As Holocaust survivor Robert Geminder led a walking tour in Pan Pacific Park on April 7, pre-arranged memory markers — labeled “ghettos,” “camps,” “resistance” and “rescue” — transformed an outdoor path into a historical timeline.
“The No. 1 reason I’m talking to you here is my luck,” he said.
Stopping at “camps,” Geminder, who was born in Poland, discussed how he and his family escaped from a train bound for Auschwitz, where death would have been all but a certainty.
“We knew what was behind those Auschwitz gates,” the 78-year-old said.
Organized by the Los Angeles Museum of the Holocaust (LAMOTH), the walking tour was part of a day of activities that commemorated Yom HaShoah (Holocaust Remembrance Day), which officially began on the night of April 7.
In addition to the walking tour, there were poetry readings and performances by dance company BodyTraffic and Cantor Estherleon Schwartz that drew attendees to an amphitheater at Pan Pacific, a public park adjacent to the museum. Afterward, a ceremony of commemoration featured a musical presentation by actor Theodore Bikel and a keynote lecture by University of California, Irvine, professor emerita Ruth Kluger, a Holocaust survivor. L.A. Mayor Antonio Villaraigosa also made an appearance.
Geminder spoke of the relative good fortune he’d had during the Holocaust. When he was just a boy, he and his family were packed with other Jews into a graveyard in the Stanislawow Ghetto in Poland. He watched as Nazis gunned down thousands of Jews — but those remaining, including Geminder and his mother, grandmother and older brother, were told to go home as it had become dark and begun to snow.
Among those participating in the walking tour was the Taurus Squadron Cricket Club, a British military unit made up of soldiers ages 19-21. They were on a cultural visit in Los Angeles.
“I thought this would be an ideal opportunity where these guys could learn something that affected everyone…[and] learn about the good work [the British military] did with the U.S. in the 1940s,” said Sgt. Rohit Mohan, the group leader.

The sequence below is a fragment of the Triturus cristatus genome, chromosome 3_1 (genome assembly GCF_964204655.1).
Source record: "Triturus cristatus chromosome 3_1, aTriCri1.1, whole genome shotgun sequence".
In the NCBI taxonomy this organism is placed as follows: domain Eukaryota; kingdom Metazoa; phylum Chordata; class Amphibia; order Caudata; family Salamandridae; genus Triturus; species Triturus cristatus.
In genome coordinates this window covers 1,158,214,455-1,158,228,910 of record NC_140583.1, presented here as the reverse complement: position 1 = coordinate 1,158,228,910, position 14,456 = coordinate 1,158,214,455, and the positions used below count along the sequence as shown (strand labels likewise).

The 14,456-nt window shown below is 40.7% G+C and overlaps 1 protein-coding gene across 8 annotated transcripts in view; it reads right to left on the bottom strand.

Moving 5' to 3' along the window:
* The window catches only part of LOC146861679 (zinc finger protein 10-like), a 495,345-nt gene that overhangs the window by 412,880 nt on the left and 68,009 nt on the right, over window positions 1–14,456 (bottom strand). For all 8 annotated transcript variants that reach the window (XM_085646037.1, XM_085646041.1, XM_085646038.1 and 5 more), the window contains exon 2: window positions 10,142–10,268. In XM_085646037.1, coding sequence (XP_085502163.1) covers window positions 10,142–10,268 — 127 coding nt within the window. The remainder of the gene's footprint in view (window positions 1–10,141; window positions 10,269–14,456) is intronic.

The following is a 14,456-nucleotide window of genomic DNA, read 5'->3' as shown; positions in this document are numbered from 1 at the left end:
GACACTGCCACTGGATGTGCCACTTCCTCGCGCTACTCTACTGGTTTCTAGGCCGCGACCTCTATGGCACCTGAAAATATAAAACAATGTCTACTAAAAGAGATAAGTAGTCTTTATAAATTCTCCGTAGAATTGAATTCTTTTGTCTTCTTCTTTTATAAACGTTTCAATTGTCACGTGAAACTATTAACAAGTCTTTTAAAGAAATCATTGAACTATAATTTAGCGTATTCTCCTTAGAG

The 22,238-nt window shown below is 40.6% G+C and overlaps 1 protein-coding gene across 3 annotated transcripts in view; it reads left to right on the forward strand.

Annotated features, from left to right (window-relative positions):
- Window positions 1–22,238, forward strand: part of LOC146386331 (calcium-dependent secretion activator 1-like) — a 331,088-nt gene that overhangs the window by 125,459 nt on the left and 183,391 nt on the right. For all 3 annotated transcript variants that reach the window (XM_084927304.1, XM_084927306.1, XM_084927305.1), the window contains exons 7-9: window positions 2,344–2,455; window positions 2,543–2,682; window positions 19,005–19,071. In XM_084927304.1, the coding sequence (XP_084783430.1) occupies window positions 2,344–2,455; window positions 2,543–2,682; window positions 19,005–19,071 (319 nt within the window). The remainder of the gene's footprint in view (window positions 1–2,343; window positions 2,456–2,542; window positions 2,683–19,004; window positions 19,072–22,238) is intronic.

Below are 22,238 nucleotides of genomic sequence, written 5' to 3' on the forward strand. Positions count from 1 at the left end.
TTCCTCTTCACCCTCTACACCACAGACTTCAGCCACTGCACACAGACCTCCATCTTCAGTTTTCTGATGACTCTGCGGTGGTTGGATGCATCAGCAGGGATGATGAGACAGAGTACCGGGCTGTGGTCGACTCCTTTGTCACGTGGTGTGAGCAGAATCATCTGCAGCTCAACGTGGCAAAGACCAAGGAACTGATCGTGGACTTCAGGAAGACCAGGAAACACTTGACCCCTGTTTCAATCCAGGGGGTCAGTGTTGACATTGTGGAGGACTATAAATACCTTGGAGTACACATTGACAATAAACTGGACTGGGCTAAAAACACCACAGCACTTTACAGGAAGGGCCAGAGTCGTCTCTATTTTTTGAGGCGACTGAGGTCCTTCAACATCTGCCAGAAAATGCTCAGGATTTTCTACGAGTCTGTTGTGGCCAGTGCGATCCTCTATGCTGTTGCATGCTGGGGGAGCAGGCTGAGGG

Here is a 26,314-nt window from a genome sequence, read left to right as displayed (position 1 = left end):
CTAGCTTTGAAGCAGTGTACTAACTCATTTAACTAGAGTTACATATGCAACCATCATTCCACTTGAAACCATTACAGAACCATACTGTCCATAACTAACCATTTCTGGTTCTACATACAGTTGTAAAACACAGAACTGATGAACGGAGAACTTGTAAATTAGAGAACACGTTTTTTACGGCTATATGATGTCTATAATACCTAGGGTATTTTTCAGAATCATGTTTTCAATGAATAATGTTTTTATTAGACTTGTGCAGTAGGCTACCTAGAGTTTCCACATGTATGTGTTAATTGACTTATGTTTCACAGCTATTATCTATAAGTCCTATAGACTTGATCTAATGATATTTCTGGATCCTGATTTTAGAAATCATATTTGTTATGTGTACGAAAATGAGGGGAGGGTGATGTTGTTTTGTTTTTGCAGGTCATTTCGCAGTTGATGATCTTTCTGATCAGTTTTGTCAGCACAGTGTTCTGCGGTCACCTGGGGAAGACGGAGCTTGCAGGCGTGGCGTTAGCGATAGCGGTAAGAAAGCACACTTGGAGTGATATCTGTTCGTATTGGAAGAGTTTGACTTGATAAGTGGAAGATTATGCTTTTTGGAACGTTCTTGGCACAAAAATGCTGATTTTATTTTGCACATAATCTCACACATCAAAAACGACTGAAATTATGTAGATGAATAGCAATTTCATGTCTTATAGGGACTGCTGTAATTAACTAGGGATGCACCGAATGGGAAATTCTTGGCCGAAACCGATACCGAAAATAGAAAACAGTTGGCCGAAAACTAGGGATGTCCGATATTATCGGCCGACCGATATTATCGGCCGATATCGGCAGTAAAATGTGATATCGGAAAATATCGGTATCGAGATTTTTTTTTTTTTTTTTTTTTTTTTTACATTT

This year marked Yom HaShoah’s 60th anniversary. Since its 1953 inauguration by the Israeli government, Yom HaShoah has provided an opportunity for survivors like Geminder — a congregant of Ner Tamid in Palos Verdes who regularly speaks at LAMOTH and at schools, synagogues and churches — to give firsthand accounts of what happened during the Holocaust.
As survivors age and pass on, those telling the stories on this national memorial day will change.
“I worry about the responsibility of being a survivor’s child and how I will pass this on,” said Geminder’s daughter, Mindy, who joined her father’s walking group.
Beth Chayim Chadashim’s Rabbi Lisa Edwards, joined by other members of the synagogue, prepared a note to add to one of the walls of the Goldrich Family Foundation Children’s Memorial, which featured 1.2 million holes signifying each child who died during the Shoah.
Survivor Max Stodel, who attends Temple Akiba in Culver City and turns 90 on April 12, appeared to enjoy the physical activity and conversations that came with Yom HaShoah as he joked with the museum staff and security. Yet his upbeat disposition did not mean the pain of all that he had to endure — he was interred in nine camps during the war — isn’t still with him, his daughter, Betty Lazarus, said.
“I said to my father, ‘At least you have a day out today,’” Lazarus said. “And his response is, ‘At what cost?’ ”